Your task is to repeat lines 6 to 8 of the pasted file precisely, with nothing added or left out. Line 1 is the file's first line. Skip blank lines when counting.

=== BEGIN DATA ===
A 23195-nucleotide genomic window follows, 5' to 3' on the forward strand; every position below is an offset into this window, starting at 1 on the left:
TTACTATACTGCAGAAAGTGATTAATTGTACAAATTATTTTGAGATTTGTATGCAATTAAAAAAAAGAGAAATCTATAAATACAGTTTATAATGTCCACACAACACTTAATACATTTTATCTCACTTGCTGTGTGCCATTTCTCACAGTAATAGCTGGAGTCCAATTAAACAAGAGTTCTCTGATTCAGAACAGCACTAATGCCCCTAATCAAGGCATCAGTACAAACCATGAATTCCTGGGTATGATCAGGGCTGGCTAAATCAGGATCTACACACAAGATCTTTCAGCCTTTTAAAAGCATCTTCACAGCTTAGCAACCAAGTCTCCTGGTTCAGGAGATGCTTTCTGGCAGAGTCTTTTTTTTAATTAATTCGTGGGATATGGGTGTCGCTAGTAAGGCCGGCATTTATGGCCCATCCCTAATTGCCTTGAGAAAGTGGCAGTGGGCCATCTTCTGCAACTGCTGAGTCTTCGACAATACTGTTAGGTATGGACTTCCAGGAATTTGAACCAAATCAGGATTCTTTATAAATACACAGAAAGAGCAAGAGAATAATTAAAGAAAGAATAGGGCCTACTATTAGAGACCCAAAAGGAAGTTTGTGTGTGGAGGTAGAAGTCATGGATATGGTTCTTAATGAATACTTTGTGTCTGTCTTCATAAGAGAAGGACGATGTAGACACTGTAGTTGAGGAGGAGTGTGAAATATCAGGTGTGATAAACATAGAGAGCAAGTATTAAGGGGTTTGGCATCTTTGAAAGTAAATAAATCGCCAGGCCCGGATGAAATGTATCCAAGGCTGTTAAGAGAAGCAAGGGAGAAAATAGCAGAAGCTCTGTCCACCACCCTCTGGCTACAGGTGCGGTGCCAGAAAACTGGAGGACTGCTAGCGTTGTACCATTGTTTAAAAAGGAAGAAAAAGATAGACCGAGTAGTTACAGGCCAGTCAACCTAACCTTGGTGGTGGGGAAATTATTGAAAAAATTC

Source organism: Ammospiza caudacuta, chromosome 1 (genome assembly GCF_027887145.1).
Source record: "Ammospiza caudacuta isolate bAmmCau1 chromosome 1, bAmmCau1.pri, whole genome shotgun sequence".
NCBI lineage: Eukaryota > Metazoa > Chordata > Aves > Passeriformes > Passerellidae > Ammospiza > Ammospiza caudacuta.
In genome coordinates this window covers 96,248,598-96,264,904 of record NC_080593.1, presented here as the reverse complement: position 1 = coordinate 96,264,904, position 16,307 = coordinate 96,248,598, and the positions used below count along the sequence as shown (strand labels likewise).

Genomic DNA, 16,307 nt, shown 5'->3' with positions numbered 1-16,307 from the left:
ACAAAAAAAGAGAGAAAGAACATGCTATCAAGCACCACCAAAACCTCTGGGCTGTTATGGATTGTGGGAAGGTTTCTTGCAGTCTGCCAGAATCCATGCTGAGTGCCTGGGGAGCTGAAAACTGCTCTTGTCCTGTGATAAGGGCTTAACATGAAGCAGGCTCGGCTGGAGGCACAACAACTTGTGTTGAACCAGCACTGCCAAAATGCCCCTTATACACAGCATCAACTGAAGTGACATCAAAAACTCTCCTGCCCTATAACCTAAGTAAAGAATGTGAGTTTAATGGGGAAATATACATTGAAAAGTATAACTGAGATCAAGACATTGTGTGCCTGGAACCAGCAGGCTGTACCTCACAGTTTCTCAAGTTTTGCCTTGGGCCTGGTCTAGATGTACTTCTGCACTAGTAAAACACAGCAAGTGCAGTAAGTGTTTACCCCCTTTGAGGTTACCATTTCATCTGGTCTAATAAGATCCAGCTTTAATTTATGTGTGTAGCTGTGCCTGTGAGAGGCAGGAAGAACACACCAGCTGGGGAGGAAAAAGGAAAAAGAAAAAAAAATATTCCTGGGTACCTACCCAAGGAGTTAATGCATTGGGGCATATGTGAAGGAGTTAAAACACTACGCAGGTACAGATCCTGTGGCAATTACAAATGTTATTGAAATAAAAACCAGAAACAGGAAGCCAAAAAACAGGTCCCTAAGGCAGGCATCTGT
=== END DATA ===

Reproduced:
In genome coordinates this window covers 96,248,598-96,264,904 of record NC_080593.1, presented here as the reverse complement: position 1 = coordinate 96,264,904, position 16,307 = coordinate 96,248,598, and the positions used below count along the sequence as shown (strand labels likewise).

Genomic DNA, 16,307 nt, shown 5'->3' with positions numbered 1-16,307 from the left:
ACAAAAAAAGAGAGAAAGAACATGCTATCAAGCACCACCAAAACCTCTGGGCTGTTATGGATTGTGGGAAGGTTTCTTGCAGTCTGCCAGAATCCATGCTGAGTGCCTGGGGAGCTGAAAACTGCTCTTGTCCTGTGATAAGGGCTTAACATGAAGCAGGCTCGGCTGGAGGCACAACAACTTGTGTTGAACCAGCACTGCCAAAATGCCCCTTATACACAGCATCAACTGAAGTGACATCAAAAACTCTCCTGCCCTATAACCTAAGTAAAGAATGTGAGTTTAATGGGGAAATATACATTGAAAAGTATAACTGAGATCAAGACATTGTGTGCCTGGAACCAGCAGGCTGTACCTCACAGTTTCTCAAGTTTTGCCTTGGGCCTGGTCTAGATGTACTTCTGCACTAGTAAAACACAGCAAGTGCAGTAAGTGTTTACCCCCTTTGAGGTTACCATTTCATCTGGTCTAATAAGATCCAGCTTTAATTTATGTGTGTAGCTGTGCCTGTGAGAGGCAGGAAGAACACACCAGCTGGGGAGGAAAAAGGAAAAAGAAAAAAAAATATTCCTGGGTACCTACCCAAGGAGTTAATGCATTGGGGCATATGTGAAGGAGTTAAAACACTACGCAGGTACAGATCCTGTGGCAATTACAAATGTTATTGAAATAAAAACCAGAAACAGGAAGCCAAAAAACAGGTCCCTAAGGCAGGCATCTGT